Award-winning director Peyton Reed is about to show the fruits of his jump into the Quantum Realm with Ant-Man and the Wasp: Quantumania releasing this week. The film will see Scott Lang (Paul Rudd) and Hope van Dyne (Evangeline Lilly) travel to a world they've never known to face off against Kang the Conqueror (Jonathan Majors) in what Rudd has teased will be a very uneven bout. Before he returned to directing Marvel's tiniest hero, however, Reed joined the team of The Mandalorian to direct two episodes in Season 2. During an interview for Quantumania, Collider's own Steve Weintraub asked Reed about the experience of directing the Star Wars show and utilizing the Volume technology he would come to employ with Marvel.

Reed's initial interest in The Mandalorian was in part because of the state-of-the-art technology used in the production. "I had gone down to visit [Jon] Favreau on the set of Season 1 Mandalorian because everyone was talking about the Volume technology," he said. The Volume is Industrial Light and Magic's inventive 360-degree sound stage that first came into play with Season 1 of the series, and uses seamless LED screens to digitally alter the background in real-time while filming through Stagecraft. Reed's love for the show extended beyond the high-tech production, however. "I love Star Wars and I love Favreau, so when Season 2 came about Jon called and said, 'Would you like to come down and do an episode?' I was like, “Yeah, absolutely.” It was the second episode of Season 2 that I originally signed on for, and Jon had written a rough script, and then I fleshed the script out, and we worked on it together."

"The Passenger," Reed's episode, follows the titular Mandalorian (Pedro Pascal/Brendan Wayne) on his hunt for information on other Mandalorians with the help of a passenger, known only as Frog Lady, who needs transport to Trask. Their trip doesn't go as planned, however, and they end up under attack by the spider-like Krykna in the process. Reed explained they were thrilled enough to ask him back for the finale and, once he heard their plans, it was an offer he could refuse. He added:

Then that was the first one we shot for Season 2. It wasn't the first episode aired, but it was the second episode. It was the first one we shot and they were psyched about it, and they had this finale coming up, which all he said was, “There's going to be sort of a big swing in the finale.” I was like, “What you got going on?” And he said it's going to be a very emotional episode and then he talked me through what it was about, and I read the script, and I was like, “Absolutely, I'm doing this.” We already started working on the script and formulating Quantumania, but it was still early on and we had time, and I was like, “I cannot pass up this chance.”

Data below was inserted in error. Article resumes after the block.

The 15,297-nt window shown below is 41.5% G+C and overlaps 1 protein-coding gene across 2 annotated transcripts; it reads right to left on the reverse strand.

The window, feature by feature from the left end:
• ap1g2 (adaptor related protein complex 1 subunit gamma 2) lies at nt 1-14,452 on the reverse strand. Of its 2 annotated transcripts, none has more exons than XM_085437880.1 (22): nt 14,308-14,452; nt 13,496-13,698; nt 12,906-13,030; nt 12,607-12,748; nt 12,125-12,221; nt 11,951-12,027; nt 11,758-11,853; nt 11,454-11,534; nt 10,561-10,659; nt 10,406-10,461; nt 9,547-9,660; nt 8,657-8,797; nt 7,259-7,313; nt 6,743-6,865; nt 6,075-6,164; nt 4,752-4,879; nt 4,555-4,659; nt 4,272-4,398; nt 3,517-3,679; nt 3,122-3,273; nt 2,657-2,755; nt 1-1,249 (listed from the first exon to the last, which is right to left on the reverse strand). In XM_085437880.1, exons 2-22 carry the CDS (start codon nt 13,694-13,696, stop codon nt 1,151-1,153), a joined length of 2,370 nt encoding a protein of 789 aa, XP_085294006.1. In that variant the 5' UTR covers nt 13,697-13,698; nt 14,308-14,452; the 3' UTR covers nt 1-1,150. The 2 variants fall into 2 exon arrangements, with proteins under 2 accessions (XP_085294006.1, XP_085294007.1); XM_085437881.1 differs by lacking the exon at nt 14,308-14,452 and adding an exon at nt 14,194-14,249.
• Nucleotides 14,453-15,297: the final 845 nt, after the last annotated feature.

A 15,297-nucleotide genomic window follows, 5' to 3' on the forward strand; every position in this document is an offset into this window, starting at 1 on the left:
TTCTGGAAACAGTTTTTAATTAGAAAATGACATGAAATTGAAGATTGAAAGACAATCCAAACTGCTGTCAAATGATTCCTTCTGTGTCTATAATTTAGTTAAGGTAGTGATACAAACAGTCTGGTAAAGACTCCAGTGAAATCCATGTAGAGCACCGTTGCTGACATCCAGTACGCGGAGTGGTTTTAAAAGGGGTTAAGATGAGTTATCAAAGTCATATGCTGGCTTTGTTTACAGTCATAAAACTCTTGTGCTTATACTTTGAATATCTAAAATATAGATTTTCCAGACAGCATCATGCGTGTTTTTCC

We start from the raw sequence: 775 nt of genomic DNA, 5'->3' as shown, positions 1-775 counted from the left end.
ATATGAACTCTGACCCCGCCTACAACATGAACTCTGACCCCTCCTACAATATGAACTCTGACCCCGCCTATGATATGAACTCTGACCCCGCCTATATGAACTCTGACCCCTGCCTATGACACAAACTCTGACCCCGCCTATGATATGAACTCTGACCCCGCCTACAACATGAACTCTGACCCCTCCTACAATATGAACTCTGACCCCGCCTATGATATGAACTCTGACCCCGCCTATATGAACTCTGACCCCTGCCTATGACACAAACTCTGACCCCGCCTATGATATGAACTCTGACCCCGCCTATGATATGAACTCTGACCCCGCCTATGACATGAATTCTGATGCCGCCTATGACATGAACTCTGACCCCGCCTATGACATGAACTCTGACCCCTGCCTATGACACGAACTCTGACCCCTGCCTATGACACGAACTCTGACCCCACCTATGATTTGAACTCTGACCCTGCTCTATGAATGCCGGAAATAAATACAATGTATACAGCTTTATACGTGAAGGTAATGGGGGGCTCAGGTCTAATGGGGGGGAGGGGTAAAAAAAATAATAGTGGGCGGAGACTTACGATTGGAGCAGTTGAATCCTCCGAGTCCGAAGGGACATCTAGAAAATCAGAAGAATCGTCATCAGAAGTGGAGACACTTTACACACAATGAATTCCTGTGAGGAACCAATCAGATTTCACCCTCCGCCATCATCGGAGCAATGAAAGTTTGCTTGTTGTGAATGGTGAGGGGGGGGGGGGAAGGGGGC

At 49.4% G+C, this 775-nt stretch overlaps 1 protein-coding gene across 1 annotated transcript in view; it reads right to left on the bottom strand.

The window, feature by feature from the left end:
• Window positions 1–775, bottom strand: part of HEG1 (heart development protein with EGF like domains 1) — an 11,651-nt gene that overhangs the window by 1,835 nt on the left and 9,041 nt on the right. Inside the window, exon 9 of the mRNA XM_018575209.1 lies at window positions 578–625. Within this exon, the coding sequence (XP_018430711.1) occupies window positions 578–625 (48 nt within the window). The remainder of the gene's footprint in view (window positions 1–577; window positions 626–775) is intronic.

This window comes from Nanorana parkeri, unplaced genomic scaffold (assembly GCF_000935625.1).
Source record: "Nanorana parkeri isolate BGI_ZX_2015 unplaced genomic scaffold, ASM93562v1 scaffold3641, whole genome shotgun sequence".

Image via Disney+/Lucasfilm

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Obviously, Season 2's finale was going to be massive with the surprise return of Mark Hamil as Luke Skywalker, albeit significantly de-aged for the occasion. It left the series with a major cliffhanger ahead of The Book of Boba Fett and the eventual Season 3 due out on March 1. It seems Reed was more than happy to play such an important role in what has been one of Disney's biggest hit series so far.

Quantumania Wasn't as Suited for Volume Technology as The Mandalorian

Beyond loving the experience of working on The Mandalorian, it was also valuable for Reed to get to know Volume technology ahead of Quantumania. "Well, it was the technology I wanted to know about, right? I wanted to see how it worked and how it could be applied," he told Weintraub. "So I didn't necessarily specifically think, but it was definitely in the back of my mind, 'We're going to do Quantumania and we have to render the Quantum Realm vividly.' There were things that I wanted to do, but I wasn't sure that the Volume technology was ready for it."

The problem was the Quantum Realm Reed envisioned was so expansive that Volume technology wasn't able to handle it alone. Trailers have revealed a realm filled with otherworldly landscapes that play with the concept of what could appear in such a space, from massive structures to dream-like battlefields with hundreds of Ant-Men. The Volume and Stagecraft were certainly going to be useful, but Reed says when compared to The Mandalorian, Quantumania was simply going to require far more space than it could reasonably film:

What was great about The Mandalorian is, shooting these great location backdrops and then putting them up there, and it feels very photo-real, but we were [going to] be creating digital backdrops – some based on real photography – but it was a different thing altogether. We also wanted a lot of movement within those screens. We ended up using the Volume technology, [and] it was great for certain environments, but not necessarily right for other ones. There's also just size and shape. Sometimes our sets are too big for the Volume, so we would use partial sets. So it was definitely one of the tools we used in our toolkit, and the actors love it because they get to see a version of what they're [going to] see in the movie. The interactive lighting is obviously great, but it's great, the actors love it. It's not always the right tool, but I liked it because we wanted to create all these different parts of the Quantum Realm that had to look and feel differently. So it was cool to have some that were and some that weren't.

Ant-Man and the Wasp: Quantumania kicks off Phase 5 of the MCU on February 17. Check out the trailer below and keep an eye out for the full interview with Reed here on Collider.